The artists engaged in minimalist, reduced aesthetics—from Josef Albers’ time as a lecturer at the Bauhaus in the 1920s through to contemporary positions, from Franz Erhard Walther or Martin Boyce—have always worked on the transfer of their rigorous artistic concepts to the applied arts. The exhibition abstains from simply juxtaposing Art and Design, in order to focus on artists from the Daimler Art Collection who have been working parallel in both areas.
Aspects of Applied Art are represented with examples from the fields of architecture, graphic design, brands and logos as well as furniture design. The exhibition survey is spanning from early works by Josef Albers and Arakawa/Gins to contemporary positions such as Andrea Zittel, Heimo Zobernig or Leonor Antunes. We have complemented the group of works by 25 artists with exemplary designs by Renzo Piano, the architect of Potsdamer Platz Berlin, as well as with design products by Gerrit Rietveld, Herbert Krenchel, Charles Eames und Konstantin Grcic.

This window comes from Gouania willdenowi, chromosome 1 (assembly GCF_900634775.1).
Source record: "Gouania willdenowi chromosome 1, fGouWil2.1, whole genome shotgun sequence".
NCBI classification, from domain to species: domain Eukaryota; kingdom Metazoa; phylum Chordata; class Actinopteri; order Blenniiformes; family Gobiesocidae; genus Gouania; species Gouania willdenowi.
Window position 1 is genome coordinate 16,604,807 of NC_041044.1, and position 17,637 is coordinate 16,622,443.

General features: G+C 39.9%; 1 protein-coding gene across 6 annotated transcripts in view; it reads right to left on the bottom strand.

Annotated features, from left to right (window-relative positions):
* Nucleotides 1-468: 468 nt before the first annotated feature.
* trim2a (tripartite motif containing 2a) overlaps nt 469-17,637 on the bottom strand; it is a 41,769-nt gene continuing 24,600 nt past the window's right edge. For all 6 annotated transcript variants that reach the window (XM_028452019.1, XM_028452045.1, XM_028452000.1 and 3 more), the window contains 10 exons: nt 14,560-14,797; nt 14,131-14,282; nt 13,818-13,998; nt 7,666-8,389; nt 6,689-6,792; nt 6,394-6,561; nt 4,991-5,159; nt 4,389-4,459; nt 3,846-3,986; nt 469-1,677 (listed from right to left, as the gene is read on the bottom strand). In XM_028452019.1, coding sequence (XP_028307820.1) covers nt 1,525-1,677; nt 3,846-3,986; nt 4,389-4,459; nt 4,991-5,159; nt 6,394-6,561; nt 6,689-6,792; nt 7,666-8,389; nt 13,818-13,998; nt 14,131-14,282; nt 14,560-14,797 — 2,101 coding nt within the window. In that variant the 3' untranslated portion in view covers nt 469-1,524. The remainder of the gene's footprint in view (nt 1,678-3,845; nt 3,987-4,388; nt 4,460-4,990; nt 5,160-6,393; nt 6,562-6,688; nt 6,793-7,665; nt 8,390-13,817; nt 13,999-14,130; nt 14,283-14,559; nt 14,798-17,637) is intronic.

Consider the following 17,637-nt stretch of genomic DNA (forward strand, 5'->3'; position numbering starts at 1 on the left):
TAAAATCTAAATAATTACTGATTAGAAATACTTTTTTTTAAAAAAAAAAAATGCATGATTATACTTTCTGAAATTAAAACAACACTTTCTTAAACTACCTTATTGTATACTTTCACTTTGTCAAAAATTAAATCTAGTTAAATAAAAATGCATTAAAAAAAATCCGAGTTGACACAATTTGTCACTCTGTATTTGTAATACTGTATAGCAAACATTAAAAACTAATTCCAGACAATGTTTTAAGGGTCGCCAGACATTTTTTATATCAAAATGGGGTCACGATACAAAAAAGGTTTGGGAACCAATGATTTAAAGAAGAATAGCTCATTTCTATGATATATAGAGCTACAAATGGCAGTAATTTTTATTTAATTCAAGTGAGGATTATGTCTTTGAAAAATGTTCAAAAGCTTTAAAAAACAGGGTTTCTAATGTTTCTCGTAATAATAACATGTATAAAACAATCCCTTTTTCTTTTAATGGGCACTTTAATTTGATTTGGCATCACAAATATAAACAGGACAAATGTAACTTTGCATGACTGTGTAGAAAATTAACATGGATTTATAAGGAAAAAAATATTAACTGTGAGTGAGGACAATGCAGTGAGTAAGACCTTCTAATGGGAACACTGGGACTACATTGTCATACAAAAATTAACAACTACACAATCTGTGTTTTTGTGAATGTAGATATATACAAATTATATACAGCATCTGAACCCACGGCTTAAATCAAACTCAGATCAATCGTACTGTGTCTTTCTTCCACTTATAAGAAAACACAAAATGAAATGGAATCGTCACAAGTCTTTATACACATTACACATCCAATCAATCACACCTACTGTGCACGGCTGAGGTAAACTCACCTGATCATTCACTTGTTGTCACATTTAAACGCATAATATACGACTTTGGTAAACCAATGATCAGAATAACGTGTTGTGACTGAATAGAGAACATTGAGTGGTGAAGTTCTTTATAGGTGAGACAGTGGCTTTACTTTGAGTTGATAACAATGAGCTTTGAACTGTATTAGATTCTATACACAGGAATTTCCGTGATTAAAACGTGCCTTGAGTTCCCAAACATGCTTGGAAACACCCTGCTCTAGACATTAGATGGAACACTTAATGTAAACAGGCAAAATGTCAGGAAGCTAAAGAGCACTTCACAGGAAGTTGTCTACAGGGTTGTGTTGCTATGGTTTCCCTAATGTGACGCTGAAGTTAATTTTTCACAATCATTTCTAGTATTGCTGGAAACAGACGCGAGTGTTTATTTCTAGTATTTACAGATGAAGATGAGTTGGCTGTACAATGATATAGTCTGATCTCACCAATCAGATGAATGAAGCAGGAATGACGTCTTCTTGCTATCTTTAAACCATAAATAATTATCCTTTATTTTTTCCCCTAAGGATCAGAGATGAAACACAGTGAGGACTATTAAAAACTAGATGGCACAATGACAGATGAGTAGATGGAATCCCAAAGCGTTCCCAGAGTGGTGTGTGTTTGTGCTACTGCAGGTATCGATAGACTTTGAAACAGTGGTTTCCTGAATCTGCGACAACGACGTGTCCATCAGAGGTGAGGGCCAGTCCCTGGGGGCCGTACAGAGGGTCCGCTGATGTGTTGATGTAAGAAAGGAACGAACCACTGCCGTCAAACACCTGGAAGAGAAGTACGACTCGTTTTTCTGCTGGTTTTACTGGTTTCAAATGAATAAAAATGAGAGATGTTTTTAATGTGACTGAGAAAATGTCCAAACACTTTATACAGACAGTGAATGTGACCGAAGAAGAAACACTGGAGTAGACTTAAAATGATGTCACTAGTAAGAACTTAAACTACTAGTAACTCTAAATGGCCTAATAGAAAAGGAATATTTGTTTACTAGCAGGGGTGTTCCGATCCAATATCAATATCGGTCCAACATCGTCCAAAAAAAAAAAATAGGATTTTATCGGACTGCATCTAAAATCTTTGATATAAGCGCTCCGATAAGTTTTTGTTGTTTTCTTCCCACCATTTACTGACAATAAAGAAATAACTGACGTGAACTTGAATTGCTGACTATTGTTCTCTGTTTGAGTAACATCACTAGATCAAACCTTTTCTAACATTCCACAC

As indicated by the exhibition’s subtitle the ‘transfers’ between fine art and applied arts can be practically applicable but might as well just ask for an imaginative, associative and playful ‘use’. Approaching the theme from the perspective of the collection’s history, the show aims at encouraging a dialogue between the developments in the areas as an open dialogue. Moreover Minimalism and Applied I marks the start of a new core area of the Daimler Art Collection, which will be continued in the next years.